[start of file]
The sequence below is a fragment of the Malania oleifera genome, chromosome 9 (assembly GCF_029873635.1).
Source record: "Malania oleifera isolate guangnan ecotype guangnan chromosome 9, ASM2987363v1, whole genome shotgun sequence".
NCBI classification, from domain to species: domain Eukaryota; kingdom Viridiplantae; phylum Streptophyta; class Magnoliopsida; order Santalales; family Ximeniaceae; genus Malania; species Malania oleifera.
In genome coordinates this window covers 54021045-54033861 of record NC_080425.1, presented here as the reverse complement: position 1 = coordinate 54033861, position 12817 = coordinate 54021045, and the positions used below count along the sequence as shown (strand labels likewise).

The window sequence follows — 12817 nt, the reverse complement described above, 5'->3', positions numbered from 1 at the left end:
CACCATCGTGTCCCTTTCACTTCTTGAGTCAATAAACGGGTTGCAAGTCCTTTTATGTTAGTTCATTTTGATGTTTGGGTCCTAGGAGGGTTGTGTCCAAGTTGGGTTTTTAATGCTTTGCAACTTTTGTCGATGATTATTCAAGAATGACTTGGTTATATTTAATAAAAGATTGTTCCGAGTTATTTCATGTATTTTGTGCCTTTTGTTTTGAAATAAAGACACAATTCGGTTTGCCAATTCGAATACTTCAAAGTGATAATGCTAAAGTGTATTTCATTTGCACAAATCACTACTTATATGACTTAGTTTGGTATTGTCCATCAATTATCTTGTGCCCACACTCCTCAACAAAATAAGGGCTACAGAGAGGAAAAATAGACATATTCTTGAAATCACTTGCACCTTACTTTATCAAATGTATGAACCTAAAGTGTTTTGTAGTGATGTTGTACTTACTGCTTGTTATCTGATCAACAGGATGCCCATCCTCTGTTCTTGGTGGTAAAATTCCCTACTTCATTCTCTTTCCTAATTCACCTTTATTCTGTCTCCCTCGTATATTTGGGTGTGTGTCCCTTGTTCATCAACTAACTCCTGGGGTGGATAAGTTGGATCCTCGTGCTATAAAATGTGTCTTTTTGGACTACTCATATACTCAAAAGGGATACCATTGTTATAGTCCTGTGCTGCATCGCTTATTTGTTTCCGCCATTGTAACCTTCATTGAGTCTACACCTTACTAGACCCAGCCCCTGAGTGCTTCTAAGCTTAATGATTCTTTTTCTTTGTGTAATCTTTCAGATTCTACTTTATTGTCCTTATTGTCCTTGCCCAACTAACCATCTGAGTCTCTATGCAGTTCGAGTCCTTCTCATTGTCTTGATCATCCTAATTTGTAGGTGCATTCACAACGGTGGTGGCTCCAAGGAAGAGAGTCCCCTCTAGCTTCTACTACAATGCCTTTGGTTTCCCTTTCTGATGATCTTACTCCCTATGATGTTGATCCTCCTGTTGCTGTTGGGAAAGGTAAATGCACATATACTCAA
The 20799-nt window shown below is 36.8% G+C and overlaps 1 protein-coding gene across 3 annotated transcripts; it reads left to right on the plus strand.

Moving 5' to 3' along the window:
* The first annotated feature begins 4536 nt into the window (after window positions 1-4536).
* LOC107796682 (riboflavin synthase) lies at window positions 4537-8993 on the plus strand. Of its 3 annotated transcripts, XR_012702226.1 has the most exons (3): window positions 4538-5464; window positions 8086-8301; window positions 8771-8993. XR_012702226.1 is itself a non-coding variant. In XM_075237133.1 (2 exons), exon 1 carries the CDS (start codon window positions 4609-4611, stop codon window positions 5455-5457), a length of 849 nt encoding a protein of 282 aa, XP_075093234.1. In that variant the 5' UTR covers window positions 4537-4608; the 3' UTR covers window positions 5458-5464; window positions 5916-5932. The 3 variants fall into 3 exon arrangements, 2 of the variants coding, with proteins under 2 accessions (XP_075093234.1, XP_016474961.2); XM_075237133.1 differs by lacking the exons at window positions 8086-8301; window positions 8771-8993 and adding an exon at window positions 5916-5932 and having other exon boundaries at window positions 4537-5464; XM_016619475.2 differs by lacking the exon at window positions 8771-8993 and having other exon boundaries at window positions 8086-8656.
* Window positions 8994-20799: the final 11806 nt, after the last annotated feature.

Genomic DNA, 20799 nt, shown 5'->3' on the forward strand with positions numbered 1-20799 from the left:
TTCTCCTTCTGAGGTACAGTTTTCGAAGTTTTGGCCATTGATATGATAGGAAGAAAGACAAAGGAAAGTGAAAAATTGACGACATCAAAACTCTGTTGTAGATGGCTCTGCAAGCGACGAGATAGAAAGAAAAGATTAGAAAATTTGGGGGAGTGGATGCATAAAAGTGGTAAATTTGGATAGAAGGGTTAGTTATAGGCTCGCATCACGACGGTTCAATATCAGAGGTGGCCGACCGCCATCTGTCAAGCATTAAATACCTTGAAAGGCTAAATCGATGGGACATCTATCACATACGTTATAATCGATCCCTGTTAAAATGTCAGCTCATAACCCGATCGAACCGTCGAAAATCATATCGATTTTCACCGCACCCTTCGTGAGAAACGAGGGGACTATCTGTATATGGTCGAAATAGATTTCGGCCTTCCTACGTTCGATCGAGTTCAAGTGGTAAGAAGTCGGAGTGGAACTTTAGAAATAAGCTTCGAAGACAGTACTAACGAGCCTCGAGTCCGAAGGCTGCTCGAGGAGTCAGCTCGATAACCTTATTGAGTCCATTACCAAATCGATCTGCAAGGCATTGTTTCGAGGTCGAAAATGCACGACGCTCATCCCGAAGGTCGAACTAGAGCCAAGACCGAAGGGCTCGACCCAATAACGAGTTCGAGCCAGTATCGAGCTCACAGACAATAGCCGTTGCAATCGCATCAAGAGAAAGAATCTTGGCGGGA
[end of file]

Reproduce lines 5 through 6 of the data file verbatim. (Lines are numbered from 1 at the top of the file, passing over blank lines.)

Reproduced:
The window sequence follows — 12817 nt, the reverse complement described above, 5'->3', positions numbered from 1 at the left end:
CACCATCGTGTCCCTTTCACTTCTTGAGTCAATAAACGGGTTGCAAGTCCTTTTATGTTAGTTCATTTTGATGTTTGGGTCCTAGGAGGGTTGTGTCCAAGTTGGGTTTTTAATGCTTTGCAACTTTTGTCGATGATTATTCAAGAATGACTTGGTTATATTTAATAAAAGATTGTTCCGAGTTATTTCATGTATTTTGTGCCTTTTGTTTTGAAATAAAGACACAATTCGGTTTGCCAATTCGAATACTTCAAAGTGATAATGCTAAAGTGTATTTCATTTGCACAAATCACTACTTATATGACTTAGTTTGGTATTGTCCATCAATTATCTTGTGCCCACACTCCTCAACAAAATAAGGGCTACAGAGAGGAAAAATAGACATATTCTTGAAATCACTTGCACCTTACTTTATCAAATGTATGAACCTAAAGTGTTTTGTAGTGATGTTGTACTTACTGCTTGTTATCTGATCAACAGGATGCCCATCCTCTGTTCTTGGTGGTAAAATTCCCTACTTCATTCTCTTTCCTAATTCACCTTTATTCTGTCTCCCTCGTATATTTGGGTGTGTGTCCCTTGTTCATCAACTAACTCCTGGGGTGGATAAGTTGGATCCTCGTGCTATAAAATGTGTCTTTTTGGACTACTCATATACTCAAAAGGGATACCATTGTTATAGTCCTGTGCTGCATCGCTTATTTGTTTCCGCCATTGTAACCTTCATTGAGTCTACACCTTACTAGACCCAGCCCCTGAGTGCTTCTAAGCTTAATGATTCTTTTTCTTTGTGTAATCTTTCAGATTCTACTTTATTGTCCTTATTGTCCTTGCCCAACTAACCATCTGAGTCTCTATGCAGTTCGAGTCCTTCTCATTGTCTTGATCATCCTAATTTGTAGGTGCATTCACAACGGTGGTGGCTCCAAGGAAGAGAGTCCCCTCTAGCTTCTACTACAATGCCTTTGGTTTCCCTTTCTGATGATCTTACTCCCTATGATGTTGATCCTCCTGTTGCTGTTGGGAAAGGTAAATGCACATATACTCAA